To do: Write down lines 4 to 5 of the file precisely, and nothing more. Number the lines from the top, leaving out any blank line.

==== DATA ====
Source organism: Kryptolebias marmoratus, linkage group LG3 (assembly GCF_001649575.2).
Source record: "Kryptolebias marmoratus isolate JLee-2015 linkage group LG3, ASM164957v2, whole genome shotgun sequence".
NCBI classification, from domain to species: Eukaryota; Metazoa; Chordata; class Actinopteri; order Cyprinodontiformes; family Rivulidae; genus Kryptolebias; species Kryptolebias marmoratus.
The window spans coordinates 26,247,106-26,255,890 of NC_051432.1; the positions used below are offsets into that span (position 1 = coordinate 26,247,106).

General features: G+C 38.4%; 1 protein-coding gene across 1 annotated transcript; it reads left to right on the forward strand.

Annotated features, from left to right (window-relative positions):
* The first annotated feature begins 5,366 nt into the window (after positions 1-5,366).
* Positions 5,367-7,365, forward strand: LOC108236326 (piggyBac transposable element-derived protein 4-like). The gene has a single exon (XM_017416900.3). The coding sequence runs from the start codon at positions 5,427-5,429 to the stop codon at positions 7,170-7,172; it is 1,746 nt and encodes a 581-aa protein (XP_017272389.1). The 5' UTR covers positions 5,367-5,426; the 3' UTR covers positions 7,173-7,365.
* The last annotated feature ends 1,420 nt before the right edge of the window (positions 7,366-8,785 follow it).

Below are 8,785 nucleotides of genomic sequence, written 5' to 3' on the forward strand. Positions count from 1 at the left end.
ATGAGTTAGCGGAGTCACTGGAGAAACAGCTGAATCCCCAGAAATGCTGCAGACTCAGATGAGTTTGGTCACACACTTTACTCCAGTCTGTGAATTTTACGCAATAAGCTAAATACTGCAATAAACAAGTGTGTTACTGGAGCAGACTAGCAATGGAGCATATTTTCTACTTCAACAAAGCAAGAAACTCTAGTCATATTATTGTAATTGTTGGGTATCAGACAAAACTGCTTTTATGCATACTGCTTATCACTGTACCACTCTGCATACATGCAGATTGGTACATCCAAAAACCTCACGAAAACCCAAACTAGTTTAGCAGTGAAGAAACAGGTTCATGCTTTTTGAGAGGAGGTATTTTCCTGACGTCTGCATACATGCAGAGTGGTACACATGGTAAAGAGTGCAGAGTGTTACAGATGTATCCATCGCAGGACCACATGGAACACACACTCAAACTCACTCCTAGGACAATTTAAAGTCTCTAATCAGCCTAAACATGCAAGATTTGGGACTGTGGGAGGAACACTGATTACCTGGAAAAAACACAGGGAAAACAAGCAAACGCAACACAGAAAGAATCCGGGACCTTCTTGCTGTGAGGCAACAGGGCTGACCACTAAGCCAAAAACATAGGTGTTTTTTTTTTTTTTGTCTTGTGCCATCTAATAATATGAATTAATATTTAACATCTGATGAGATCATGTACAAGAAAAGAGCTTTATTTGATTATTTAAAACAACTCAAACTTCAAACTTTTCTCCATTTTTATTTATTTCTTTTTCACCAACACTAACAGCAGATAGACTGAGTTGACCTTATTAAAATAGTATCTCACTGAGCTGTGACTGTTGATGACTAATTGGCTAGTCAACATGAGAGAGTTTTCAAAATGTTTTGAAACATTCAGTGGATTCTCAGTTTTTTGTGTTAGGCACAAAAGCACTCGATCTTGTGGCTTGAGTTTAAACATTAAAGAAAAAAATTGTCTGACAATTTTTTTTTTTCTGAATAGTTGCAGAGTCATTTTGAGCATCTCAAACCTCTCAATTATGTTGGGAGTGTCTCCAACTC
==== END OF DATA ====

The window spans coordinates 26,247,106-26,255,890 of NC_051432.1; the positions used below are offsets into that span (position 1 = coordinate 26,247,106).

General features: G+C 38.4%; 1 protein-coding gene across 1 annotated transcript; it reads left to right on the forward strand.